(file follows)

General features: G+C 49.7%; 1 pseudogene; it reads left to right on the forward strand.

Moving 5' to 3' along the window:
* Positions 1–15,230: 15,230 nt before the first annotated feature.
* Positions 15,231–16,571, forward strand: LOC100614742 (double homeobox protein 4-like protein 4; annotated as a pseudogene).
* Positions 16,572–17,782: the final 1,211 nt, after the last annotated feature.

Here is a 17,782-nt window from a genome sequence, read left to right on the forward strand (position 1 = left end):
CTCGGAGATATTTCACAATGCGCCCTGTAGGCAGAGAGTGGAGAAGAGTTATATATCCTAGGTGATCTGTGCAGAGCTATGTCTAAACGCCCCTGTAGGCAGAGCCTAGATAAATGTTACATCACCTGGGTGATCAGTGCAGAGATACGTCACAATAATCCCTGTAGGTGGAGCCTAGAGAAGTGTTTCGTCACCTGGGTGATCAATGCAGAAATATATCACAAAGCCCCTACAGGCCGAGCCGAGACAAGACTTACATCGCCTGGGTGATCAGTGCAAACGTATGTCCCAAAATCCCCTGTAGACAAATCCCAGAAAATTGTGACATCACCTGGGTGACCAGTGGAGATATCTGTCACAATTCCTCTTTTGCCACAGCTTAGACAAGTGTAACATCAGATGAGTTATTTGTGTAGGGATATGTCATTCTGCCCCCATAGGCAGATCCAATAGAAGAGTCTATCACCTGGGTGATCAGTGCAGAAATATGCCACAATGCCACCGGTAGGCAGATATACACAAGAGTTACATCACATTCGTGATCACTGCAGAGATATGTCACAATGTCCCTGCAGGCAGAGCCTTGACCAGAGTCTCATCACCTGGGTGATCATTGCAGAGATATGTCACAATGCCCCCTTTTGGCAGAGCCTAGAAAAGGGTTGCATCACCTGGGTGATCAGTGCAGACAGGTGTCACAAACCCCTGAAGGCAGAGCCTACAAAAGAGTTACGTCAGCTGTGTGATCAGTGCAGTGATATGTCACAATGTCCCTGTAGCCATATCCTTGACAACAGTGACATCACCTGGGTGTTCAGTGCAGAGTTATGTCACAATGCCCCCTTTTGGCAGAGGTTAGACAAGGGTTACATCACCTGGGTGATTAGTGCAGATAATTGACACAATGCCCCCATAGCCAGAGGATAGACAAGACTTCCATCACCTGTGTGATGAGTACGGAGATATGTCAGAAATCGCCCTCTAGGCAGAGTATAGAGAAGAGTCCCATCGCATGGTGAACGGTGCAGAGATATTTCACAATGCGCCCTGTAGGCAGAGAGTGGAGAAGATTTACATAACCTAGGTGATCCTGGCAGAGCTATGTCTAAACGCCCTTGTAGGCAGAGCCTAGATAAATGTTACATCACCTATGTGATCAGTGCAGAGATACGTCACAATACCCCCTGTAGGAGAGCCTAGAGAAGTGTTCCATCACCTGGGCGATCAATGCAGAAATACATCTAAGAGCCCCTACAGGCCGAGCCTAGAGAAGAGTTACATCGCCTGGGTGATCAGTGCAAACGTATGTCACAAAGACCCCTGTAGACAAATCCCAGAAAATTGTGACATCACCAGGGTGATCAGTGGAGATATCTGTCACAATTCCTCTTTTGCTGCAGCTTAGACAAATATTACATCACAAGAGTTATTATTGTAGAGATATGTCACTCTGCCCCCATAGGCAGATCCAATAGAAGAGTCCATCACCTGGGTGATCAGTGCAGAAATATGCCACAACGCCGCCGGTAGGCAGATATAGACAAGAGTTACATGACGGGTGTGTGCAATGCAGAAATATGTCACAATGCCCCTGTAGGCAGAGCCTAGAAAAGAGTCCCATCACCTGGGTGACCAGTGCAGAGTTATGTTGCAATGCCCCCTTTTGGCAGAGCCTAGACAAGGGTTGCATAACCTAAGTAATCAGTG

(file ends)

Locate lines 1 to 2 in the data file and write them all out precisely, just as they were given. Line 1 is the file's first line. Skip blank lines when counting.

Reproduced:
General features: G+C 49.7%; 1 pseudogene; it reads left to right on the forward strand.

Moving 5' to 3' along the window: